This past year has been one full of self exploration and contemplation as I try to unpack my practice and decolonize it. I’m not going to lie. It’s not going well. My relationship with Wicca and exploration of the roots of the Western Magical tradition haven’t been kind. There is a lot that is problematic in Wicca.
I’ve already written about giving up the Tarot — which which I loved/love — because of its links to cultural appropriation.* This is just one of the many areas I’ve been looking at in the past year (or even longer if I’m honest). As I unpack the information given to me in my tradition, I see just how much of it can be incredibly problematic, especially from an outsider’s view. The question of polarity, particularly gender polarity, is hugely questionable in this day and age. I could sit here and tell you that it’s important not to get caught up in the illusions of polarity; that polarity is a tool by which the individual learns to reconcile all parts of the self, which is true, but that isn’t helpful when individuals are looking at the depiction of gender essentialism in the earlier teachings within the tradition. And that is something that needs to be unpacked and re-framed if this tradition is to live on.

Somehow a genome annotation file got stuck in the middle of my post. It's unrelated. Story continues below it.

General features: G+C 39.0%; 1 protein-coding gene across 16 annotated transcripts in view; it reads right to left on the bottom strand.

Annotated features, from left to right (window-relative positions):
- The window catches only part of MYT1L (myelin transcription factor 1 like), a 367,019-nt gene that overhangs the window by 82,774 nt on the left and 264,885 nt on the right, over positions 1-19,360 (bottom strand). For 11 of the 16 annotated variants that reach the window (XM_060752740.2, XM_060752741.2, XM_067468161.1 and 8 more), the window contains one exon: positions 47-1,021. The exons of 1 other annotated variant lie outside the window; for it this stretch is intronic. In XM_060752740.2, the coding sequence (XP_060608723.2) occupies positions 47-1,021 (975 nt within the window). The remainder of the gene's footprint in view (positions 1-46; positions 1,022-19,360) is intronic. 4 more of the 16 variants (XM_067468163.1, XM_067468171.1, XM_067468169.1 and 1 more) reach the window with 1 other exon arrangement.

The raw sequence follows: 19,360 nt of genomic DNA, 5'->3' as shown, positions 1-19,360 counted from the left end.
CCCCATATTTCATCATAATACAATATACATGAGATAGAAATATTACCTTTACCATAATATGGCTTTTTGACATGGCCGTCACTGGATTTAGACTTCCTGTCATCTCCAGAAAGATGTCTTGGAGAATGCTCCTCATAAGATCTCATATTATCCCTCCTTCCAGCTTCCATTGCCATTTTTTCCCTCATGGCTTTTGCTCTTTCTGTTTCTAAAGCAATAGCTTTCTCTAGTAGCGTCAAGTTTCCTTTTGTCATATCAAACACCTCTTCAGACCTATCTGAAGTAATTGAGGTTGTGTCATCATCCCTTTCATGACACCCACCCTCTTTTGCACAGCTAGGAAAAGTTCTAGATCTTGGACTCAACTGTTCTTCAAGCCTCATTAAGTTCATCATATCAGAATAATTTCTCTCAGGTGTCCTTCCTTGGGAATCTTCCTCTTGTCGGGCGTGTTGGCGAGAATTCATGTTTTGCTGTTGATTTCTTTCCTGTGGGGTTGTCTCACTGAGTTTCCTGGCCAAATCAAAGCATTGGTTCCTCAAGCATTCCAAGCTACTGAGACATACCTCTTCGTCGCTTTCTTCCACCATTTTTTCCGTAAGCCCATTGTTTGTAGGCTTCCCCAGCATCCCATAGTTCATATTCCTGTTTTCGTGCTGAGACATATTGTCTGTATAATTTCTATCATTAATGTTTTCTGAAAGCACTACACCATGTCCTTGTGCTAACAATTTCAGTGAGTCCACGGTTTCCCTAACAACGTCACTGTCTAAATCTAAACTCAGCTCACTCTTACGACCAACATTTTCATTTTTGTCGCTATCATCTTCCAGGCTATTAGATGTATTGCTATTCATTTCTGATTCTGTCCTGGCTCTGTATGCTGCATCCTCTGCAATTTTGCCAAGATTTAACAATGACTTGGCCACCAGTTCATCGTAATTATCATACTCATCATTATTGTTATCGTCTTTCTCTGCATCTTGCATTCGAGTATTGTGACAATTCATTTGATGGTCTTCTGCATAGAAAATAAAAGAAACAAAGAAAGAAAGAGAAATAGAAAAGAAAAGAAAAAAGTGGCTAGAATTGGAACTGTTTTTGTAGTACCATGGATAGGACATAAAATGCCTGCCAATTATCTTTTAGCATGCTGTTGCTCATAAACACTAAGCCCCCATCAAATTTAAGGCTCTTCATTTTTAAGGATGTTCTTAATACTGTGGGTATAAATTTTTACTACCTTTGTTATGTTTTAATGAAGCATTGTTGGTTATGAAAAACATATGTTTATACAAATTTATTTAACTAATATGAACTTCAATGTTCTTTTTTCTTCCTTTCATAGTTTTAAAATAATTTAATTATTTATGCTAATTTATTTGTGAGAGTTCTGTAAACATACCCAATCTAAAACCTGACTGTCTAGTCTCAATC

In light of all the problems that are inherent in Wicca, especially from an outer circle or first degree perspective, I can’t help but wonder if Wicca should even live on. I love what Wicca has brought into my life — even the more difficult things — but I recognize that there are problems. How much of the teachings can be modified and still hold true to the essence of Wicca? Can we address the issues or in addressing them, do we erase the core of Wicca? Thorn Mooney has a thought provoking vlog on working to fix issues from within the tradition instead of just tossing it all (this is my very loose, liberal paraphrasing of her points), which really speaks to me as a practitioner but I’m not always sure how feasible it is to address all the issues and still hold the tradition intact.